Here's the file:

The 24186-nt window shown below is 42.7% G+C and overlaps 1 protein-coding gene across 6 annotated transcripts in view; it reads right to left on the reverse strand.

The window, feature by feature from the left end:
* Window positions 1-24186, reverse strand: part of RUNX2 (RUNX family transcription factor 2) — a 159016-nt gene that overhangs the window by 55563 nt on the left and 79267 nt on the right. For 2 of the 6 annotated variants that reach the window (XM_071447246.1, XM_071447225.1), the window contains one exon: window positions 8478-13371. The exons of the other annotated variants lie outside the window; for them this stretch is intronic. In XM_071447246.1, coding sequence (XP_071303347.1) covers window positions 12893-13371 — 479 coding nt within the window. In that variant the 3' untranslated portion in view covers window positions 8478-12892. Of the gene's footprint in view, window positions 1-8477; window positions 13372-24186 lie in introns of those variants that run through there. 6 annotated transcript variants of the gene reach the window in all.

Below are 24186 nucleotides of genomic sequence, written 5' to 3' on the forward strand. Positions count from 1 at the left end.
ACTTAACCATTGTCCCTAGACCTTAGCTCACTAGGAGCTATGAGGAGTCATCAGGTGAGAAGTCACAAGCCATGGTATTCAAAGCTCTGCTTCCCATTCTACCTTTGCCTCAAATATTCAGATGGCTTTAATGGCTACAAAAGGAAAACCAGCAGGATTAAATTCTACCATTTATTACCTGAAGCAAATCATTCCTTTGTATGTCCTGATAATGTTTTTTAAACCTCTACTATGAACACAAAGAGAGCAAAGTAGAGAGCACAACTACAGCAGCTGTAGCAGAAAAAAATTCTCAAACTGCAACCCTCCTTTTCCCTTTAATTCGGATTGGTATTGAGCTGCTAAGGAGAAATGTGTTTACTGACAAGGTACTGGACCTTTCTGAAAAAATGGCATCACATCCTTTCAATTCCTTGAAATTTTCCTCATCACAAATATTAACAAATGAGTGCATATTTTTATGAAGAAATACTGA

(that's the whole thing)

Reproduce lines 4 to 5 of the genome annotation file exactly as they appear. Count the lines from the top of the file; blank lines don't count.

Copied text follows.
Below are 24186 nucleotides of genomic sequence, written 5' to 3' on the forward strand. Positions count from 1 at the left end.
ACTTAACCATTGTCCCTAGACCTTAGCTCACTAGGAGCTATGAGGAGTCATCAGGTGAGAAGTCACAAGCCATGGTATTCAAAGCTCTGCTTCCCATTCTACCTTTGCCTCAAATATTCAGATGGCTTTAATGGCTACAAAAGGAAAACCAGCAGGATTAAATTCTACCATTTATTACCTGAAGCAAATCATTCCTTTGTATGTCCTGATAATGTTTTTTAAACCTCTACTATGAACACAAAGAGAGCAAAGTAGAGAGCACAACTACAGCAGCTGTAGCAGAAAAAAATTCTCAAACTGCAACCCTCCTTTTCCCTTTAATTCGGATTGGTATTGAGCTGCTAAGGAGAAATGTGTTTACTGACAAGGTACTGGACCTTTCTGAAAAAATGGCATCACATCCTTTCAATTCCTTGAAATTTTCCTCATCACAAATATTAACAAATGAGTGCATATTTTTATGAAGAAATACTGA